CigTrack Day #6: Security and bcrypt

I’m a fan of improvisation, Duct-tape and hacking things into what you want them to do speedily and without a lot of testing. One of the areas, where I wouldn’t follow this approach is security.

Security is something many companies don’t take serious. Their servers get broken into, all their user’s data are stolen, leaked, etc. Not cool.

This is not because security is impossible, it’s because it’s just often ignored and can be expensive. Nothing is unbreakable, but in my opinion it’s worth to at least make an effort towards: hard to break.

Using bcrypt

There’s a very popular article by Code Hale from the beginning in 2010 that compares bcrypt to md5 and sha1 and makes some pretty good points about using strong algorithms instead of nowadays weak ones.

The first thing I noticed when I implemented it into two of my API functions is that it surely is expensive. On my laptop that has a 1.8GH Intel Dual Core processor, that still is faster than what most VPS per instance are equipped with, running bcrypt through node.js leads to response time around 300ms for requests, maybe add ~20ms until it reaches the client.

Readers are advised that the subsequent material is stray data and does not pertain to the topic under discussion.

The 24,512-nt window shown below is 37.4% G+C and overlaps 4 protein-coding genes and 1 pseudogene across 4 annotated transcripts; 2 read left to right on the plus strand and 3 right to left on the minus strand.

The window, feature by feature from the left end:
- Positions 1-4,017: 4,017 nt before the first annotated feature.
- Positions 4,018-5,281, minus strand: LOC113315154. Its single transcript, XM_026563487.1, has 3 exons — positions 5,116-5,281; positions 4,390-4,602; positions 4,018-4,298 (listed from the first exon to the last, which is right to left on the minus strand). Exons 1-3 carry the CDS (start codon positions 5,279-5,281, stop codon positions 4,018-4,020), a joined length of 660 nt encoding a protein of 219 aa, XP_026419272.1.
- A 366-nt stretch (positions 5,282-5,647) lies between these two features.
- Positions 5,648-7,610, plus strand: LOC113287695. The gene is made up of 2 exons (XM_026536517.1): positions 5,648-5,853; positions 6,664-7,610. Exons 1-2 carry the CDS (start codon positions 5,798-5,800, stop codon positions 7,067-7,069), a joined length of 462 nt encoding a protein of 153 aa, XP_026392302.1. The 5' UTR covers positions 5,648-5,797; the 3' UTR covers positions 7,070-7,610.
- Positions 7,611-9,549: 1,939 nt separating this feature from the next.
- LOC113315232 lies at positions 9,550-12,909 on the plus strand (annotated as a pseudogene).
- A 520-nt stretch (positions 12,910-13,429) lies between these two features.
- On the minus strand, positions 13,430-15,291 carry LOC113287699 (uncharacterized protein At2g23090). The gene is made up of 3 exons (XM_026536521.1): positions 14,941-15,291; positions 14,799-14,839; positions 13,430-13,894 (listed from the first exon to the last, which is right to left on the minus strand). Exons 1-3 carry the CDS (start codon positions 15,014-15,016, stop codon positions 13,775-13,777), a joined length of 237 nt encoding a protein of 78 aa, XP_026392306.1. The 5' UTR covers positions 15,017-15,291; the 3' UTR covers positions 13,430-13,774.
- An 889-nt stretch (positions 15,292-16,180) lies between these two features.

Below I’ve logged some of the requests to change a users password, which calls two expensive functions. First it compares the current password to the one in the database with, then, if correct, hashes the new password with bcrypt.hash.

Some Numbers:

8 requests,
median response time (express.js output): 288,25 ms

POST /user/changePassword 200 324ms - 34b true
POST /user/changePassword 200 284ms - 34b true
POST /user/changePassword 200 276ms - 34b true
POST /user/changePassword 200 278ms - 34b true
POST /user/changePassword 200 282ms - 34b true
POST /user/changePassword 200 282ms - 34b true
POST /user/changePassword 200 291ms - 34b true
POST /user/changePassword 200 289ms - 34b

Now this is really, really expensive in CPU time compared to using algorithms like a random salt generator paired with md5 or sha1.


Bcrypt isn’t the silver bullet, of course your server also needs to be secured sufficiently and much more. Bcrypt can be viewed as the last line of defense, if everything else fails and an attacker has breached all previous security.

It’s an easy start though, in terms of: Just use this function instead of another. I’m going to write more about linux server security if you’re interested 🙂

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